Plant growth and development
- Plant is “dormant.”
- Some differentiation is occurring in the flower buds.
Pruning and trellising
- Pruning should occur in late winter. However, in some areas winter ice storms can do tremendous damage to plants and trellis systems. If you produce blackberries in one of these areas, pruning can take place early in winter to help avoid severe damage.
- Make trellis repairs after plants have defoliated but before pruning and training.
- Prune out the spent floricanes.
- Tie canes to wires in a fan shape.
- Cut lateral branches back to 8 to 12-inches.
- Thin canes to 6 to 8 canes/hill (4 ft. spacing).
- Prune out spent floricanes.
- Tie or weave canes to wire so that they do not overlap.
- Prune side laterals to 12 to 18-inches.
- Thin canes to 6 to 8/hill (6 to 8 ft. spacing)
Primocane fruiting berries
- Prune (mow) to ground level.
- Many summer weed problems can be best managed in the fall and winter using preemergent herbicides. Determine what weeds have been or could be a problem in your area. Check the 2011 N.C. Agricultural Chemicals Manual and your local extension center for the best-labeled chemicals to control these weeds.
- Establishing new plants in rows of black plastic or landscape cloth can reduce weed problems significantly.
Insect and disease scouting
- Scout fields for for insect and disease damage and remove those canes.
- Remove wild brambles within 600 ft. of your plantings during the winter.
- Apply liquid lime sulfur or Bordreaux for disease control before new buds are 1/8-inch.
- Check the Southeast Regional Brambles Integrated Management Guide for recommendation as well as www.smallfruits.org.
- Dr. Hannah Burracks Blog includes timely information on insects of interest.
- Growers in warmer areas (e.g. extreme southeastern North Carolina) can plant in December.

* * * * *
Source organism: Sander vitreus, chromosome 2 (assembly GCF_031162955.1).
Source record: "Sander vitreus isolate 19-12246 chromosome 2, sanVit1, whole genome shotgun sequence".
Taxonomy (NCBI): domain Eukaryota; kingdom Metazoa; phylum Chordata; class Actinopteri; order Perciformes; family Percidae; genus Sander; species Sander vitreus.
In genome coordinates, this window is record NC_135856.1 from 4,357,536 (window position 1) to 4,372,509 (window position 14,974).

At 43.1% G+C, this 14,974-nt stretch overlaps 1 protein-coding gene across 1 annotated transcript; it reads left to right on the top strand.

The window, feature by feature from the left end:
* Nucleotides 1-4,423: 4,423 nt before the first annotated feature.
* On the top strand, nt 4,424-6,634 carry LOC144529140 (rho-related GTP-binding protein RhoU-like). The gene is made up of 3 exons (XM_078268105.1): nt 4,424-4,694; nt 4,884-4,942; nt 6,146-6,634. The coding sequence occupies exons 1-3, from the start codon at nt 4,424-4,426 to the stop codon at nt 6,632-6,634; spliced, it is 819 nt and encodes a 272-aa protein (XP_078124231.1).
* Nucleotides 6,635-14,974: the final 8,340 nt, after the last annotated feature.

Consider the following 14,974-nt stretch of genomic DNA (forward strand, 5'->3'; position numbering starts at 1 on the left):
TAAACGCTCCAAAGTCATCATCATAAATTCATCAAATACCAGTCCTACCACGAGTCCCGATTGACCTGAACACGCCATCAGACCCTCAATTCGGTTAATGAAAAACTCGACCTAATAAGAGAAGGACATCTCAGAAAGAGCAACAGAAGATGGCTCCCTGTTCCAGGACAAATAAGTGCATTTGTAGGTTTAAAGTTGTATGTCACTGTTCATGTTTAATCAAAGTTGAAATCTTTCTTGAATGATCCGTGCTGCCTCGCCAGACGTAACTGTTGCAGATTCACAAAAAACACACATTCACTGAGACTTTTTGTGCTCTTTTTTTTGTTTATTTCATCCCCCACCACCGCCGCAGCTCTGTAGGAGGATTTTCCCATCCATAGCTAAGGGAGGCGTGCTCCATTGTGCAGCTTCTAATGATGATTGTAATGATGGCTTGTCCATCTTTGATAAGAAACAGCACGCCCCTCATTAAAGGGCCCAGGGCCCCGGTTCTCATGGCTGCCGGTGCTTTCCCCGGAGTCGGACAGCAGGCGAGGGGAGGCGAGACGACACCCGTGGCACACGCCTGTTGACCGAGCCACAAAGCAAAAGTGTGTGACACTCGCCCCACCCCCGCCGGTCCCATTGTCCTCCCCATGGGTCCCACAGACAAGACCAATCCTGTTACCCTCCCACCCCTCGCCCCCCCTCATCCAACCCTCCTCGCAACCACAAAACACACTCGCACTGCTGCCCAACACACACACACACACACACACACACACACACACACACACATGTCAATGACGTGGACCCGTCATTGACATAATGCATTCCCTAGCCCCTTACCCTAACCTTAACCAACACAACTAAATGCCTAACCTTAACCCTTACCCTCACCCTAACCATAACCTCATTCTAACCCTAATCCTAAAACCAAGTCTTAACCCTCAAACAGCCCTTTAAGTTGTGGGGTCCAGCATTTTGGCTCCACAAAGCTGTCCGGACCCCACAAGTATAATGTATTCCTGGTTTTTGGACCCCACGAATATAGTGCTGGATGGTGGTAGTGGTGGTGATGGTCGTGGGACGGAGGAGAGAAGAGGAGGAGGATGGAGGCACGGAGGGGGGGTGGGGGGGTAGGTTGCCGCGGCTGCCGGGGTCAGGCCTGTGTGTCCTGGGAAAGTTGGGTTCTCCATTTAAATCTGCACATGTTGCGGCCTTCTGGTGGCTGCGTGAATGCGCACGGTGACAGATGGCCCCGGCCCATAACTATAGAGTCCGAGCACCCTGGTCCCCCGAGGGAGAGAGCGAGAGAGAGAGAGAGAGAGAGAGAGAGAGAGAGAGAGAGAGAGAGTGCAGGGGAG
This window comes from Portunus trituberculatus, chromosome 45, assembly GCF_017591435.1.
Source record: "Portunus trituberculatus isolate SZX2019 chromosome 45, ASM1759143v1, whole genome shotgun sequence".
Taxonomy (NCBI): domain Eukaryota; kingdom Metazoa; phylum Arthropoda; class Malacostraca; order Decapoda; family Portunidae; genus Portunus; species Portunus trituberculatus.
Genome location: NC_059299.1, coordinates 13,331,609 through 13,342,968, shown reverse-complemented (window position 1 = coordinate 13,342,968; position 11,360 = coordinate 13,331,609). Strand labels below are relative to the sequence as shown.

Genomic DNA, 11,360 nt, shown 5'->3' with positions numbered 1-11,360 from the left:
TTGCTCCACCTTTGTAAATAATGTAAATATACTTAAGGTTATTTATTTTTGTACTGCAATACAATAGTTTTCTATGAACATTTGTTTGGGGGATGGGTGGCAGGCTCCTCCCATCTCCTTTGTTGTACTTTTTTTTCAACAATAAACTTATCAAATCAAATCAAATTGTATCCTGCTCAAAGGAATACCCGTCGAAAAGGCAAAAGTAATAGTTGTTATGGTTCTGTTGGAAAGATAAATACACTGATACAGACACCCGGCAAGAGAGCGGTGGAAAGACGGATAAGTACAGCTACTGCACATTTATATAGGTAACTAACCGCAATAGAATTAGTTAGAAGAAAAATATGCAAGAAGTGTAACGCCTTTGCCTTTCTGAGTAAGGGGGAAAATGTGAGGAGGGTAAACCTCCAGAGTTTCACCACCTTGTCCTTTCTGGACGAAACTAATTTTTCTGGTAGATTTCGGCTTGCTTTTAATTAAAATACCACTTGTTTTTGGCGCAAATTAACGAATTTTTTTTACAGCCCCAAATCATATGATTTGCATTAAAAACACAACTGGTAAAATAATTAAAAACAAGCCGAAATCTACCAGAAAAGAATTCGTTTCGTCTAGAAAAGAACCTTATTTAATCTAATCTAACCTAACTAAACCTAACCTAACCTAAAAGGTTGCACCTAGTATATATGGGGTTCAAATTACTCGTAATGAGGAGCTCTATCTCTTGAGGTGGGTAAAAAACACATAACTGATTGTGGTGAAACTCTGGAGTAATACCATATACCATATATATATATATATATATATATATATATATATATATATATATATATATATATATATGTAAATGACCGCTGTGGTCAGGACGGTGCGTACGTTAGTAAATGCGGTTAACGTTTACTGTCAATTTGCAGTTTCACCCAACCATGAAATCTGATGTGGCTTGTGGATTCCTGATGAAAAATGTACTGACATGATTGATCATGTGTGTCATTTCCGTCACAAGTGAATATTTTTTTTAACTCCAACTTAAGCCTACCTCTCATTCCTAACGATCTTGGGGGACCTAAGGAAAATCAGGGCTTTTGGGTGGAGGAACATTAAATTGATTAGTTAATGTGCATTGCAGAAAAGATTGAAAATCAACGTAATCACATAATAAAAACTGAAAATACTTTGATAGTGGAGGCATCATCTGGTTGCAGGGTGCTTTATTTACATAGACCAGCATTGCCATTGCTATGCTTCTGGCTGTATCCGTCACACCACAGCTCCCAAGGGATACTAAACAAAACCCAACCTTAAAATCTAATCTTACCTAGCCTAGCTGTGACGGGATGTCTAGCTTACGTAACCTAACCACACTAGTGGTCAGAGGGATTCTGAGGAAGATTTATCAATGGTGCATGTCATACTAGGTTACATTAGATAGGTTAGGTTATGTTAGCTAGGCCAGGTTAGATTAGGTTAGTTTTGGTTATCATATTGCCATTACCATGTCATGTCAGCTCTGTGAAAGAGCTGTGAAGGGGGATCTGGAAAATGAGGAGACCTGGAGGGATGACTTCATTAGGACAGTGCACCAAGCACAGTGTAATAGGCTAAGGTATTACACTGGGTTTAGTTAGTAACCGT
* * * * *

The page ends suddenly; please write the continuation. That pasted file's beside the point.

- Take soil tests to determine fertility needs for spring plantings.
- Prepare list of cultivars for next year’s new plantings.
- Broadcast any recommended lime, P2O5 and K2O along with 30 lb. nitrogen per acre before plowing. Do not add additional fertilizer when plants are set out. In July, topdress with additional nitrogen at the rate of 30 lb. per acre.
- If you limed and fertilized the crop at setting according to soil test recommendations, follow this fertilization schedule. In March, broadcast 40 lb. N, 40 lb. P2O5 and 80 lb. K2O per acre. In July, topdress with additional N at the rate of 60 to 80 lb. per acre.
- If you did NOT lime and fertilize the crop at setting according to soil test recommendations, follow this fertilization schedule:
- Have the soil tested.
- Broadcast any recommended lime as soon as possible.
- In March, apply the recommended rates of P2O5 and K2O along with 40 lb. N per acre.
- In July, topdress with N at the rate of 60 to 80 lb. per acre.
- The following year, use the maintenance schedule outlined above as if you did lime fertilize at setting.
- Have the soil tested at least once every three years.
- Make repairs to irrigation system (check pumps, lines, etc.).
- Plants generally do not need supplemental water in winter.
Marketing and Miscellaneous
- Order containers for next season.
- Make contacts for selling fruit next season.
Make plans to attend grower meetings! There is a caneberry session at the 2012 SE Regional Fruit and Vegetable Conference in Savannah, Ga., January 5-8, 2012. The 2012 North American Raspberry and Blackberry Conference will be held January 16-18, 2012 in Sandusky, Ohio, in association with the Ohio Produce Growers and Marketers Association. The North Carolina Commercial Blackberry and Raspberry Growers Association meeting is February 6, 2011, in Shelby, N.C. For more information, contact Daniel Shires, N.C. State University, or Josh Beam, SunnyRidge Farm.
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